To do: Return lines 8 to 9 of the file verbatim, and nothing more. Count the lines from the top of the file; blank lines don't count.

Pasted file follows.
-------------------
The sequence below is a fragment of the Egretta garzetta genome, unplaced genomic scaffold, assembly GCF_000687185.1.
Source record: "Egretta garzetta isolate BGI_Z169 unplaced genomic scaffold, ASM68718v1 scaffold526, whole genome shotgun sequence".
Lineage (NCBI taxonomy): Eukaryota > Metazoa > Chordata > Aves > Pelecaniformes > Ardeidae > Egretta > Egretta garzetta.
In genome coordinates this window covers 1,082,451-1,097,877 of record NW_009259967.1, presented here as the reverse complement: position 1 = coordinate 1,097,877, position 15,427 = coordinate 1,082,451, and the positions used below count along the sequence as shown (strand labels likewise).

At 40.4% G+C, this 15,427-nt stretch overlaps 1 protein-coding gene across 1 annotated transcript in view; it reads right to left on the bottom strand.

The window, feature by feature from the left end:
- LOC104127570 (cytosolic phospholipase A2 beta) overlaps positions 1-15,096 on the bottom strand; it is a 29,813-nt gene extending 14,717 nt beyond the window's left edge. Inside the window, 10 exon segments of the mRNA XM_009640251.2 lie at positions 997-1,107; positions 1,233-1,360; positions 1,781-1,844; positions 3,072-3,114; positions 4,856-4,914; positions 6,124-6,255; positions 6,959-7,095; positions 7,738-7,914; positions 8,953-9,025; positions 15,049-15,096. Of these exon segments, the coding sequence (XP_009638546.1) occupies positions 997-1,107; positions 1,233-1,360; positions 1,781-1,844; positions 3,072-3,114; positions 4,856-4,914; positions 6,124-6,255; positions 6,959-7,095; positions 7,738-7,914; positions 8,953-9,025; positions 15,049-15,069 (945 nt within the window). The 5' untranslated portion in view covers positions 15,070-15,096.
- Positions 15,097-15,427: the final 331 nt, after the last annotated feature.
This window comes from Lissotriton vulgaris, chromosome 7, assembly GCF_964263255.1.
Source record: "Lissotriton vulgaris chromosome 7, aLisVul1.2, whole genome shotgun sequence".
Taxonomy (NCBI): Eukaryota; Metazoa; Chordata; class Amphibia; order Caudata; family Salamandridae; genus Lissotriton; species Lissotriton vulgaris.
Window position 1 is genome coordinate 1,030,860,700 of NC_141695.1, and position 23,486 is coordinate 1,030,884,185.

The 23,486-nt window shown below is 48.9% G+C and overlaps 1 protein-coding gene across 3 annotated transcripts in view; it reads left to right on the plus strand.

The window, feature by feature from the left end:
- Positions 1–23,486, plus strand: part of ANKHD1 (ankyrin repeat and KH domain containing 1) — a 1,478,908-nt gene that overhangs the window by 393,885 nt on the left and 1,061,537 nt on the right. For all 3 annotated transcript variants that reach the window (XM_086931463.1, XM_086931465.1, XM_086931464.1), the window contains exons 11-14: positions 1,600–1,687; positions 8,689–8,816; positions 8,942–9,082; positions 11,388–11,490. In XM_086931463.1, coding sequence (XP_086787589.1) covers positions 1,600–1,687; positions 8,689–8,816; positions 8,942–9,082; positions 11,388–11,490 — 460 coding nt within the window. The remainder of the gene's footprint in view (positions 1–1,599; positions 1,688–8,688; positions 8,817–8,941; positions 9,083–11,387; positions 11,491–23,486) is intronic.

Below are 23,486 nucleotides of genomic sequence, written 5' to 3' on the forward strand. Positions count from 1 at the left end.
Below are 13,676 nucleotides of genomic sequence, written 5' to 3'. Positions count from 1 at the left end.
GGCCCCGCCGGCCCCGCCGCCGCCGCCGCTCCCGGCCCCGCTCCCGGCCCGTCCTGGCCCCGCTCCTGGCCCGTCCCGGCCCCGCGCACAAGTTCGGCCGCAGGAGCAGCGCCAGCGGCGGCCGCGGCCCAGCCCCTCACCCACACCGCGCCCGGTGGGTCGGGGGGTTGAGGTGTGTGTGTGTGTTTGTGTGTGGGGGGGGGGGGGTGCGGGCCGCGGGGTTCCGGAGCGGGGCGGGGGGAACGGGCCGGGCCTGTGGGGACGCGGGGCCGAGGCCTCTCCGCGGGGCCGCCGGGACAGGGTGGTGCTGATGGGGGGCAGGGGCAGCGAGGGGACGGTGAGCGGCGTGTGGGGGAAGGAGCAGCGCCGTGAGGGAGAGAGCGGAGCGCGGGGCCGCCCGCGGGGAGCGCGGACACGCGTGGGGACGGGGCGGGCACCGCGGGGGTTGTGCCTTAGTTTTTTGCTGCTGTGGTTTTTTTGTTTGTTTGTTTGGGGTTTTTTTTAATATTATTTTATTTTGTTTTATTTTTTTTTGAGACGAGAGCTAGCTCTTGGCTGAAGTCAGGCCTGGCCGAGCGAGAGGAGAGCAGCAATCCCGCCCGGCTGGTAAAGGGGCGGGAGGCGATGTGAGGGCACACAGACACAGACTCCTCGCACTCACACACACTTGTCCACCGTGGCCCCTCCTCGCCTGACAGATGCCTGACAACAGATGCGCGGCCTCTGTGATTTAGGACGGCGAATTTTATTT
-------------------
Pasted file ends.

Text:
- Positions 15,097-15,427: the final 331 nt, after the last annotated feature.
This window comes from Lissotriton vulgaris, chromosome 7, assembly GCF_964263255.1.